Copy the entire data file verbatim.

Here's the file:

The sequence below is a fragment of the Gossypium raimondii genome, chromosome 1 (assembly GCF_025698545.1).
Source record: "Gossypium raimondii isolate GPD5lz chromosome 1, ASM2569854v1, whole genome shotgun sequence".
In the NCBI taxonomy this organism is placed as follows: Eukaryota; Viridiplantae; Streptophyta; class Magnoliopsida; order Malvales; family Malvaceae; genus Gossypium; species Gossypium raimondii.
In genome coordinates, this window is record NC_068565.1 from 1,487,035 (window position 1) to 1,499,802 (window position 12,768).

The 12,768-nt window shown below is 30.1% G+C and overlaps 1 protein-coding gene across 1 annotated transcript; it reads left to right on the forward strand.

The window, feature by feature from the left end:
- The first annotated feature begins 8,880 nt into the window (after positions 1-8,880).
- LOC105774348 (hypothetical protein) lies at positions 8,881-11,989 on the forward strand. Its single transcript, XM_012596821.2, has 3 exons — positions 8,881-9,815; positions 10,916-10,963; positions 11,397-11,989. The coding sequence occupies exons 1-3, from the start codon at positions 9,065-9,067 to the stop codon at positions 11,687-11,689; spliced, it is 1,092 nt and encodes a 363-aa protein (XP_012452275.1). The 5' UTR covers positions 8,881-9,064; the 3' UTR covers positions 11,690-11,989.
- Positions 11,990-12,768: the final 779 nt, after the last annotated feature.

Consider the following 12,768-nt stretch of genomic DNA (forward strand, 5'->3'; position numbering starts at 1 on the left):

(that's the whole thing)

The sequence below is a fragment of the Gossypium raimondii genome, chromosome 1 (assembly GCF_025698545.1).
Source record: "Gossypium raimondii isolate GPD5lz chromosome 1, ASM2569854v1, whole genome shotgun sequence".
In the NCBI taxonomy this organism is placed as follows: Eukaryota; Viridiplantae; Streptophyta; class Magnoliopsida; order Malvales; family Malvaceae; genus Gossypium; species Gossypium raimondii.
In genome coordinates, this window is record NC_068565.1 from 1,487,035 (window position 1) to 1,499,802 (window position 12,768).

The 12,768-nt window shown below is 30.1% G+C and overlaps 1 protein-coding gene across 1 annotated transcript; it reads left to right on the forward strand.

The window, feature by feature from the left end:
- The first annotated feature begins 8,880 nt into the window (after positions 1-8,880).
- LOC105774348 (hypothetical protein) lies at positions 8,881-11,989 on the forward strand. Its single transcript, XM_012596821.2, has 3 exons — positions 8,881-9,815; positions 10,916-10,963; positions 11,397-11,989. The coding sequence occupies exons 1-3, from the start codon at positions 9,065-9,067 to the stop codon at positions 11,687-11,689; spliced, it is 1,092 nt and encodes a 363-aa protein (XP_012452275.1). The 5' UTR covers positions 8,881-9,064; the 3' UTR covers positions 11,690-11,989.
- Positions 11,990-12,768: the final 779 nt, after the last annotated feature.

Consider the following 12,768-nt stretch of genomic DNA (forward strand, 5'->3'; position numbering starts at 1 on the left):